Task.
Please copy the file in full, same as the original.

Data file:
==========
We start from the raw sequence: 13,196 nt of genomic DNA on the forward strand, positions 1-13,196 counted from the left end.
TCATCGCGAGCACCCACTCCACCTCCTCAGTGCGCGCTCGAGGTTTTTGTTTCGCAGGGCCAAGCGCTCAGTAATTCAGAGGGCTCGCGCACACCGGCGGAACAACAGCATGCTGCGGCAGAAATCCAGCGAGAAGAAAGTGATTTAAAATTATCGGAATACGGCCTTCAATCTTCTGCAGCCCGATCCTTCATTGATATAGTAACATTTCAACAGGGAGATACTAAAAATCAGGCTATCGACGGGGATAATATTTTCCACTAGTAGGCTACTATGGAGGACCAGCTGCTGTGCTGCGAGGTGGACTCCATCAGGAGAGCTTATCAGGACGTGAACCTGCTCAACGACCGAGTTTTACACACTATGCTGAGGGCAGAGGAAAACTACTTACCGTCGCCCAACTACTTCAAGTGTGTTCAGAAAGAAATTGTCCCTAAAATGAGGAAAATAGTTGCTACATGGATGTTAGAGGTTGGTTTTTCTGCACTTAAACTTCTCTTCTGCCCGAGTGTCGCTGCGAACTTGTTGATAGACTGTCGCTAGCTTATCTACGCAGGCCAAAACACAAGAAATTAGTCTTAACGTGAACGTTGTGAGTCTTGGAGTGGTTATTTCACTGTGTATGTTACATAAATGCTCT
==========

We start from the raw sequence: 13,196 nt of genomic DNA on the forward strand, positions 1-13,196 counted from the left end.
TCATCGCGAGCACCCACTCCACCTCCTCAGTGCGCGCTCGAGGTTTTTGTTTCGCAGGGCCAAGCGCTCAGTAATTCAGAGGGCTCGCGCACACCGGCGGAACAACAGCATGCTGCGGCAGAAATCCAGCGAGAAGAAAGTGATTTAAAATTATCGGAATACGGCCTTCAATCTTCTGCAGCCCGATCCTTCATTGATATAGTAACATTTCAACAGGGAGATACTAAAAATCAGGCTATCGACGGGGATAATATTTTCCACTAGTAGGCTACTATGGAGGACCAGCTGCTGTGCTGCGAGGTGGACTCCATCAGGAGAGCTTATCAGGACGTGAACCTGCTCAACGACCGAGTTTTACACACTATGCTGAGGGCAGAGGAAAACTACTTACCGTCGCCCAACTACTTCAAGTGTGTTCAGAAAGAAATTGTCCCTAAAATGAGGAAAATAGTTGCTACATGGATGTTAGAGGTTGGTTTTTCTGCACTTAAACTTCTCTTCTGCCCGAGTGTCGCTGCGAACTTGTTGATAGACTGTCGCTAGCTTATCTACGCAGGCCAAAACACAAGAAATTAGTCTTAACGTGAACGTTGTGAGTCTTGGAGTGGTTATTTCACTGTGTATGTTACATAAATGCTCT